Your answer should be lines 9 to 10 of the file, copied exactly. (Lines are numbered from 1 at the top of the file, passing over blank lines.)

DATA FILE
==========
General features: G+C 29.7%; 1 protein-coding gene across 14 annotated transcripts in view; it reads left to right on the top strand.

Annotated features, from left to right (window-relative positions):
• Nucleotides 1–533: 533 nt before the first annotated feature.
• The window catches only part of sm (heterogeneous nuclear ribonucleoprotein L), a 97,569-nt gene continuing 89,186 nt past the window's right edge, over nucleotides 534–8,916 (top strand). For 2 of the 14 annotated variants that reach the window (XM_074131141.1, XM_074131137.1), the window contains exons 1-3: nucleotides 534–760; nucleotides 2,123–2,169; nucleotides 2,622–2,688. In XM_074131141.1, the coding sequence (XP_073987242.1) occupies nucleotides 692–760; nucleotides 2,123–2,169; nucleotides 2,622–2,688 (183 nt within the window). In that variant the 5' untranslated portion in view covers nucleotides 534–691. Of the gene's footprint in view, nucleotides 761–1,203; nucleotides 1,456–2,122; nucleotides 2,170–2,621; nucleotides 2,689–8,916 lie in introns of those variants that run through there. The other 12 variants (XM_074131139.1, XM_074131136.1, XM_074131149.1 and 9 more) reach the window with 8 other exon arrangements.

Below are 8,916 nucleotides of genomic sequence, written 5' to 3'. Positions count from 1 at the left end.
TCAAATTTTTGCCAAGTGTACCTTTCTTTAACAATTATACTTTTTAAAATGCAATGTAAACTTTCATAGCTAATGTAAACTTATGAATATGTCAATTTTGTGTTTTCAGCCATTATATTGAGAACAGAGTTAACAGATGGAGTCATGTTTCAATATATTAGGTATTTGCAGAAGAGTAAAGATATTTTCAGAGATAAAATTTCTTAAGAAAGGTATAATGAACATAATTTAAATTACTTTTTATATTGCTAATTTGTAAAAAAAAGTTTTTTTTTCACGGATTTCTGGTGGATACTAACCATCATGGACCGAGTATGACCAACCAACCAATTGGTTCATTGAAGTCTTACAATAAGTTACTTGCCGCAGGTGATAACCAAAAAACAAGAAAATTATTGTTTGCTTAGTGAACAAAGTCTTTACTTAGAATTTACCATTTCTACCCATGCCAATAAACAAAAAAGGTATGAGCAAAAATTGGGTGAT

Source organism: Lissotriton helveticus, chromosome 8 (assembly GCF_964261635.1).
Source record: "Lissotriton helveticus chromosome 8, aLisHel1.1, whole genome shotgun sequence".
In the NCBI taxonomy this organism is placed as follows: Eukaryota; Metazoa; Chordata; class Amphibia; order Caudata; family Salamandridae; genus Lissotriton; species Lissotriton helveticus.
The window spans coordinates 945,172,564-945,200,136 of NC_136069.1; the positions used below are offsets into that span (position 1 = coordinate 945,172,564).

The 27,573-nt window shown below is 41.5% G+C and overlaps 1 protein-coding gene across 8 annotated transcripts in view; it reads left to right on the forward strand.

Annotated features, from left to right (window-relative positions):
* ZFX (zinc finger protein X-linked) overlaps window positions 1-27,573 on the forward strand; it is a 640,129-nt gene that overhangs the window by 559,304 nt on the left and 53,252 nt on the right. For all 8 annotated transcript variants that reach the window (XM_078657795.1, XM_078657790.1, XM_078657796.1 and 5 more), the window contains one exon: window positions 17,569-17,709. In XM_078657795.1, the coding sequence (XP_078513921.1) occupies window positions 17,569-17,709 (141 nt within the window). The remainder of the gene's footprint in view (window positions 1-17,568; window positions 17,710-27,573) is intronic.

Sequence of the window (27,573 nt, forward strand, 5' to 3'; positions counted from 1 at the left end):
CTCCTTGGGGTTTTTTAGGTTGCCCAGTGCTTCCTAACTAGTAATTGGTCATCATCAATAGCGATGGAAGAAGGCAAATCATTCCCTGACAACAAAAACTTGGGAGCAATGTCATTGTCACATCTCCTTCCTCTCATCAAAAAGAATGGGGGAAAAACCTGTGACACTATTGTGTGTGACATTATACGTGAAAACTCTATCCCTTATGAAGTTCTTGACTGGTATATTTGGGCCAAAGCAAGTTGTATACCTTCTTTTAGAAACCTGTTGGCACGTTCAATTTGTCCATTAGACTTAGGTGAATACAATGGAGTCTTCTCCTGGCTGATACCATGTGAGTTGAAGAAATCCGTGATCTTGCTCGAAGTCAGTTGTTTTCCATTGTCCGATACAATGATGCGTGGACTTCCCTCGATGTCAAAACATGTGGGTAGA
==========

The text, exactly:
In the NCBI taxonomy this organism is placed as follows: Eukaryota; Metazoa; Chordata; class Amphibia; order Caudata; family Salamandridae; genus Lissotriton; species Lissotriton helveticus.
The window spans coordinates 945,172,564-945,200,136 of NC_136069.1; the positions used below are offsets into that span (position 1 = coordinate 945,172,564).